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Abstract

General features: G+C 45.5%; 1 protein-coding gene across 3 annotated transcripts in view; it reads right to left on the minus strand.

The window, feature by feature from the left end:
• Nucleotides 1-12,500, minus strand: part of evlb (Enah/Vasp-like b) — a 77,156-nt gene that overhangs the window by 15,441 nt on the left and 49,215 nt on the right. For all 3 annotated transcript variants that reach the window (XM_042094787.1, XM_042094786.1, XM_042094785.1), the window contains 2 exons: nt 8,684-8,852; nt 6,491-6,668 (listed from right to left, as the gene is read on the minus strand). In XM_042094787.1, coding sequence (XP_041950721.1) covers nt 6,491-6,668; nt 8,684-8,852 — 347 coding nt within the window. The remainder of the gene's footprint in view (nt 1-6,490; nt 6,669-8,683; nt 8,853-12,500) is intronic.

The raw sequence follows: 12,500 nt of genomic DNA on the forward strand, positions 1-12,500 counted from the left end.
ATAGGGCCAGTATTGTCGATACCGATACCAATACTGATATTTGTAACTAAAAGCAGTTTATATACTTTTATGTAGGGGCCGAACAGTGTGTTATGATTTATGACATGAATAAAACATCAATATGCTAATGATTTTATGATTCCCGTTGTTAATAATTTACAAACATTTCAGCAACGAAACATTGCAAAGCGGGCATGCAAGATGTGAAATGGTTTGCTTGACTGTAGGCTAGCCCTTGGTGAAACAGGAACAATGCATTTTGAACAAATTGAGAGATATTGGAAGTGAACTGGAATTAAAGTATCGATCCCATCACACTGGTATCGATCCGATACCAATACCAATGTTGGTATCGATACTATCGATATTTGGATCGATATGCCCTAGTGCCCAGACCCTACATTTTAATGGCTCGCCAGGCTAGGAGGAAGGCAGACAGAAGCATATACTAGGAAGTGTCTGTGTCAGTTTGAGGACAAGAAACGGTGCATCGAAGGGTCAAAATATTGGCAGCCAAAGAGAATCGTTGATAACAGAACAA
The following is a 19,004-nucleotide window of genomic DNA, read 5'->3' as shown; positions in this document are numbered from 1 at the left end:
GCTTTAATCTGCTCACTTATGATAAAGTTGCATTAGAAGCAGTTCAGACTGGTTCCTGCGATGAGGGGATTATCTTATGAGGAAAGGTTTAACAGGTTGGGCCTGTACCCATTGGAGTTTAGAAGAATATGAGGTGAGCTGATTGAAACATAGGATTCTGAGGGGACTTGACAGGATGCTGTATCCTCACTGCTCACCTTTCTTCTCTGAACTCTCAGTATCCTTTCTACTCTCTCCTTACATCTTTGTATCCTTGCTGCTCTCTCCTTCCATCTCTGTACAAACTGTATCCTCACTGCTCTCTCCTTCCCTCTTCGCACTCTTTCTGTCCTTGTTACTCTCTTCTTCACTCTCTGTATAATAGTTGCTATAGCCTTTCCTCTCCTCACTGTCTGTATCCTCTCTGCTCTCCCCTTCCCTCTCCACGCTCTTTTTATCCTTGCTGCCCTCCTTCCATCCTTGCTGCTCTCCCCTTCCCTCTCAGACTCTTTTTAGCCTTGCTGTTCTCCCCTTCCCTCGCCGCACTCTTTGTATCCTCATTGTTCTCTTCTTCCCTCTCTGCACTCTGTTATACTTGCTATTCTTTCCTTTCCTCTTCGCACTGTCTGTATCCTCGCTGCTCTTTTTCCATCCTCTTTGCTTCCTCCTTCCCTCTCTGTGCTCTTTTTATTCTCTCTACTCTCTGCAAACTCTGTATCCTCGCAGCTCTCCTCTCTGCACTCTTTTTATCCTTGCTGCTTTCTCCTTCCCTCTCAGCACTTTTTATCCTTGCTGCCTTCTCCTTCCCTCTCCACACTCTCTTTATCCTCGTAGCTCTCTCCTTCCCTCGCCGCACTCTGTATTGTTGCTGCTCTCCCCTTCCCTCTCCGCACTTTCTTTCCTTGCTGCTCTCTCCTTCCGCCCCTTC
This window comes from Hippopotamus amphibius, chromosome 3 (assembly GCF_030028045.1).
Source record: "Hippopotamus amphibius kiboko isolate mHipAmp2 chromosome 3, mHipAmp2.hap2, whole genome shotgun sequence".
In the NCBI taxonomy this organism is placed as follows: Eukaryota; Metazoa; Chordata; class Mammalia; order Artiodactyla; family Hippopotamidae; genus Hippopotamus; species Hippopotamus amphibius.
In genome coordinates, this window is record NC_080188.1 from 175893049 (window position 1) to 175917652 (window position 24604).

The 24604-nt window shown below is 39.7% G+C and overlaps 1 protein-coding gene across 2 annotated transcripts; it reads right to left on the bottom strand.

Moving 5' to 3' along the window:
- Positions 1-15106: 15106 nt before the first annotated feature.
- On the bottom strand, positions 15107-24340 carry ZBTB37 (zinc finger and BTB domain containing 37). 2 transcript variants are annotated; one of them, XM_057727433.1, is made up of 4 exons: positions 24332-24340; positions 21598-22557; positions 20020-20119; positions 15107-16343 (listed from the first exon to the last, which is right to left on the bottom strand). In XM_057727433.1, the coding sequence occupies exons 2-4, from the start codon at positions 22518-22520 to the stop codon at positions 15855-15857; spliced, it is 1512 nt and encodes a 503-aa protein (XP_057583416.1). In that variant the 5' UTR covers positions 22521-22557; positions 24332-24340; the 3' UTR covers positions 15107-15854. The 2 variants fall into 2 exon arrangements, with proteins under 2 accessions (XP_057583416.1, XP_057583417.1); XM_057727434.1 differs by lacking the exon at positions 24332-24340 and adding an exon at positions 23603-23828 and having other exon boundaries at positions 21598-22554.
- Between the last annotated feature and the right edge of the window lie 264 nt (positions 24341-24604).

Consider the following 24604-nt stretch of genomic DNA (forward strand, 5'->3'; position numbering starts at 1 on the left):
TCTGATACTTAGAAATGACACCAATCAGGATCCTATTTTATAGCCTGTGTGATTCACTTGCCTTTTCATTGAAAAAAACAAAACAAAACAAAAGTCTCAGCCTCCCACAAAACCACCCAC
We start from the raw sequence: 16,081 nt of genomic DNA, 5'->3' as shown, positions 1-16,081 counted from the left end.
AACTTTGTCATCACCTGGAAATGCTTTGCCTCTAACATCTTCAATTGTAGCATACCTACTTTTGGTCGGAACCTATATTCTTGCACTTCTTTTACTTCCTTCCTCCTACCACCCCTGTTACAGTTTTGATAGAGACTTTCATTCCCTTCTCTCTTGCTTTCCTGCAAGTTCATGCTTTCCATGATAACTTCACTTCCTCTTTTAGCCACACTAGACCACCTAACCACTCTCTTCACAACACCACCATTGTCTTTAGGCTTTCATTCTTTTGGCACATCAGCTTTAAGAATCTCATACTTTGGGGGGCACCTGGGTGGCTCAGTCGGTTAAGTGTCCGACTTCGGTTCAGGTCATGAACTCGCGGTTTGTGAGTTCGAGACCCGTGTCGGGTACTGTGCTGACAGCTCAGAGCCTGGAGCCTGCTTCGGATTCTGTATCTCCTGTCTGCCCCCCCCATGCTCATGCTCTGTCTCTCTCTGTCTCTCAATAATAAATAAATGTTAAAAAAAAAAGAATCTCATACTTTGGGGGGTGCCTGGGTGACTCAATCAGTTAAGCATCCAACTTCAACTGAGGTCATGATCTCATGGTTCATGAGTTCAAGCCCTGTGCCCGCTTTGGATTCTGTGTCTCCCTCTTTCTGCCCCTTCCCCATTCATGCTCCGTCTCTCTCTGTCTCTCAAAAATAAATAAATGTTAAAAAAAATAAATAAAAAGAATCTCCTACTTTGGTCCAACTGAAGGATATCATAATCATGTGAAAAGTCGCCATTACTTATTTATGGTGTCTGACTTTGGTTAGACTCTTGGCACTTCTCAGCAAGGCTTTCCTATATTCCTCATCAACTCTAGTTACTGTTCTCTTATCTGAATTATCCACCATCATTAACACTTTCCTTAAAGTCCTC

The appearance of cancellous bone architecture is different for various skeletal sites and various disease states. During aging and disease, plates are perforated and connecting rods are dissolved. There is a continuous shift from one structural type to the other. So traditional histomorphometric procedures, which are based on a fixed model type, will lead to questionable results. The introduction of three-dimensional (3D) measuring techniques in bone research makes it possible to capture the actual architecture of cancellous bone without assumptions of the structure type. This requires, however, new methods that make direct use of the 3D information. Within the framework of a BIOMED I project of the European Union, we analyzed a total of 260 human bone biopsies taken from five different skeletal sites (femoral head, vertebral bodies L2 and L4, iliac crest, and calcaneus) from 52 donors. The samples were measured three-dimensionally with a microcomputed tomography scanner and subsequently evaluated with both traditional indirect histomorphometric methods and newly developed direct ones. The results show significant differences between the methods and in their relation to the bone volume fraction. Based on the direct 3D analysis of human bone biopsies, it appears that samples with a lower bone mass are primarily characterized by a smaller plate-to-rod ratio, and to a lesser extent by thinner trabecular elements.